First Lady Michelle Obama Talks to the TJMS

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  • If you thought that the re-election of President Barack Obama marked a time of rest, think again. First Lady Michelle Obama is prepared to challenge anyone thinking along those lines. The first lady talked to Tom and Sybil today about the election and why the push forward is just beginning.

    Read the full transcript below:
    MRS. OBAMA:  Tom Joyner!  (Laughter.)  Good, it’s the whole crew.  Who do we have?  Do we have Sybil?

    SYBIL WILKES:    Yes, ma’am.  Good morning, how are you?

    MRS. OBAMA:  Good.  I’m doing great.

    TOM JOYNER:    Mrs. Obama, aren’t you proud of us?  Of the work we did?

    MRS. OBAMA:  Oh, man — (laughter.)

    TOM JOYNER:   Oh, man.  Our people were fired up.  I was worried at first.  I’ll tell you the truth, Mrs. Obama, I was worried about our people.

    MRS. OBAMA:  It’s becoming a habit.  Justice and rights — people like having the right to vote.  Folks in our community, we like being a part of this process.

    TOM JOYNER:    And I don’t think we got that, really.  Our people didn’t get that until maybe like September, because our 1-888-MY-VOTE-1 number going along had — getting about 2,000 calls a month.  And then, in September, it spiked to like 15,000, 20,000 calls, and then come October and November it was even more than that.  And we were registering people and telling people where they could vote and early vote.  And then it was just — it seemed the more people vote, the more people were telling us not to vote –

    SYBIL WILKES:   Or how to prevent us from voting.

    MRS. OBAMA:  That’s right.

    TOM JOYNER:    Yeah, but the more we got fired up — and we did the darn thing.  I’m so proud of us.

    MRS. OBAMA:  Yeah, don’t mess with our right to vote.  Don’t do it.  But one of the many reasons I’m calling is to thank you all personally, because the hotline — just the tenacity, the everyday focus on issues, calling stuff out, making it funny but still being on point — I mean, that makes a huge difference of just keeping people focused.

    And your voices are so important, I just can’t — I mean, I don’t know anyone who doesn’t listen to the Tom Joyner Morning Show, who isn’t cracking up on everything from Kanye to you know.  But we tune in to hear the relevance of what’s going on in the world on so many different levels.  And you just have to keep being there, because the battles are not over.  That’s just really the important thing to continue to stress, that we cannot do what we did in 2008, which is vote and then go back to sleep — because the real work is coming up.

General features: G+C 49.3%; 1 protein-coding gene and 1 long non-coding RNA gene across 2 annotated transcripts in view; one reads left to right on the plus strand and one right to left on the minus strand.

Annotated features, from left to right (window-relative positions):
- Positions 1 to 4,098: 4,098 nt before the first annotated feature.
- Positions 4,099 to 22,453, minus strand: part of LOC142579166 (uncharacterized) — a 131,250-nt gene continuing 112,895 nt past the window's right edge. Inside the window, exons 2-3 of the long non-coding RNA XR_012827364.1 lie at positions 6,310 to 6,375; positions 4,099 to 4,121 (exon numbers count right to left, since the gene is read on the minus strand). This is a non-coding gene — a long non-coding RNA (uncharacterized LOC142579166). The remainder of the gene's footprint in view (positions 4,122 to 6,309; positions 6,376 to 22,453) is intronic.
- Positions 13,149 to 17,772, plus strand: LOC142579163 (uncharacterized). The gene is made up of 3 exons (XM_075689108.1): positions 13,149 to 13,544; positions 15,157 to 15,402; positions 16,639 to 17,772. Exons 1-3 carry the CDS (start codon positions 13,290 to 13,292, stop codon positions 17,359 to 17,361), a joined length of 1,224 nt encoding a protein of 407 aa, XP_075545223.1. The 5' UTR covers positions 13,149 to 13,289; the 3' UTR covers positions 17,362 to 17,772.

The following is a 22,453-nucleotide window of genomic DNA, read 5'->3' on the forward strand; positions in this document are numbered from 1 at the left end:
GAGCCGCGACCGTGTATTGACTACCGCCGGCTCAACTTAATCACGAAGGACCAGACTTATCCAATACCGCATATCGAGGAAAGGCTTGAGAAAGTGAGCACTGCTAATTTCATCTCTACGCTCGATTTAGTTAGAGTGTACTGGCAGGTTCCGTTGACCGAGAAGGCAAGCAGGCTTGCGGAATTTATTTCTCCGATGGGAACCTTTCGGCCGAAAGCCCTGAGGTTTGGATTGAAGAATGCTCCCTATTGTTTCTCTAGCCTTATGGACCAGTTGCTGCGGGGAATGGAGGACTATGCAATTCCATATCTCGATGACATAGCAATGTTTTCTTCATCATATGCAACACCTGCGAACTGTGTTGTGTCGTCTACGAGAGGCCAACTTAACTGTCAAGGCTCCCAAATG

We’ve got a fiscal cliff crisis going on.  We’ve got to deal with our education system.  We have to deal with the environment.  We need comprehensive immigration reform.  All of that has to happen.  And we’re dealing with — four years is not a lot of time.  And the truth is, is that we’ve got two strong years where we’ve got to get a lot done, which means that people have to stay focused on what’s going on because it’s easy to get confused in all the back and forth that goes on.  And that’s a whole lot of not-truth-telling that happens, if you know what I mean.

    So we have a solid victory under our belt, but we are nowhere near finished.

    SYBIL WILKES:  You got in trouble a while ago, during the first election, when you said you were really proud to be an American.  But it really was — this second election — this reelection cycle was really one of those, I think, where people really felt that they were –

    TOM JOYNER:    Patriotic.

    SYBIL WILKES:   — very patriotic, Mrs. Obama.

    MRS. OBAMA:  Yes.  And everybody stepped up.  I mean, the 4 percent increase in voting in the African American community shocked a lot of people.  And I think that’s another message that we have to understand — we have so much power in the vote.  We have so much power.  I mean, this was an election where people poured millions of dollars into the other side – millions.  Unprecedented amounts of money were being spent on advertising, negative advertising.  Voter suppression was in full force in so many states all over this country.  Yet what wins out is people just going to the polls and voting.  In the end, that is how this democracy works, and that’s really just the message.

    There are more of us who want — know what the country should look like, who understand what fairness means and opportunity, who are willing to fight for it for more people, open that door of opportunity even wider.  There are more of us than we know.  And if we vote and when we vote, the right thing happens.

    So I just want — I want people to continue to feel empowered in that way, and I want them to feel empowered in their local communities when it comes time to vote for their mayors and their governors, and who is in the state legislature to understand –

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